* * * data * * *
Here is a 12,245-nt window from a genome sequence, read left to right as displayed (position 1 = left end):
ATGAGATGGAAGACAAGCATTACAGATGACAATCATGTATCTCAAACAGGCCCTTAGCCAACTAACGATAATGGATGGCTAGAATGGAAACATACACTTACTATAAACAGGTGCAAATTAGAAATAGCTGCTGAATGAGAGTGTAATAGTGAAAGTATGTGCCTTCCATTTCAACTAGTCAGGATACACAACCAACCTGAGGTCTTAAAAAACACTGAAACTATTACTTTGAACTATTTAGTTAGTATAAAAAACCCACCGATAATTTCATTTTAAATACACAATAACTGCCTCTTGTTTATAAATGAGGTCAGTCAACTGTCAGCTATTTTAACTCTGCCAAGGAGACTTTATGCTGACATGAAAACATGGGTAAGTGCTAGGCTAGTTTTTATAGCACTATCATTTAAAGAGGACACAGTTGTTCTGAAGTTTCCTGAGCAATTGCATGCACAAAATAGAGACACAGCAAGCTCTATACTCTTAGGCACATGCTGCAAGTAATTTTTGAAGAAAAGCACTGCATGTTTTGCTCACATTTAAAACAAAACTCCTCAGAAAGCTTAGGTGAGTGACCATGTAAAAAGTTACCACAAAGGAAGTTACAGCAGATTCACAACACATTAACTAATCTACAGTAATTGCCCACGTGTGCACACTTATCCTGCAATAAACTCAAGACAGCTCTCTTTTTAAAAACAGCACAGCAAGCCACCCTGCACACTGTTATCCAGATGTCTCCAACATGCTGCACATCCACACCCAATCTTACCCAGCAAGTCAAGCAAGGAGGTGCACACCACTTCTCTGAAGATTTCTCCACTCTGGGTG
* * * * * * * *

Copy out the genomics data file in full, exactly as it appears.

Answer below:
Here is a 12,245-nt window from a genome sequence, read left to right as displayed (position 1 = left end):
ATGAGATGGAAGACAAGCATTACAGATGACAATCATGTATCTCAAACAGGCCCTTAGCCAACTAACGATAATGGATGGCTAGAATGGAAACATACACTTACTATAAACAGGTGCAAATTAGAAATAGCTGCTGAATGAGAGTGTAATAGTGAAAGTATGTGCCTTCCATTTCAACTAGTCAGGATACACAACCAACCTGAGGTCTTAAAAAACACTGAAACTATTACTTTGAACTATTTAGTTAGTATAAAAAACCCACCGATAATTTCATTTTAAATACACAATAACTGCCTCTTGTTTATAAATGAGGTCAGTCAACTGTCAGCTATTTTAACTCTGCCAAGGAGACTTTATGCTGACATGAAAACATGGGTAAGTGCTAGGCTAGTTTTTATAGCACTATCATTTAAAGAGGACACAGTTGTTCTGAAGTTTCCTGAGCAATTGCATGCACAAAATAGAGACACAGCAAGCTCTATACTCTTAGGCACATGCTGCAAGTAATTTTTGAAGAAAAGCACTGCATGTTTTGCTCACATTTAAAACAAAACTCCTCAGAAAGCTTAGGTGAGTGACCATGTAAAAAGTTACCACAAAGGAAGTTACAGCAGATTCACAACACATTAACTAATCTACAGTAATTGCCCACGTGTGCACACTTATCCTGCAATAAACTCAAGACAGCTCTCTTTTTAAAAACAGCACAGCAAGCCACCCTGCACACTGTTATCCAGATGTCTCCAACATGCTGCACATCCACACCCAATCTTACCCAGCAAGTCAAGCAAGGAGGTGCACACCACTTCTCTGAAGATTTCTCCACTCTGGGTG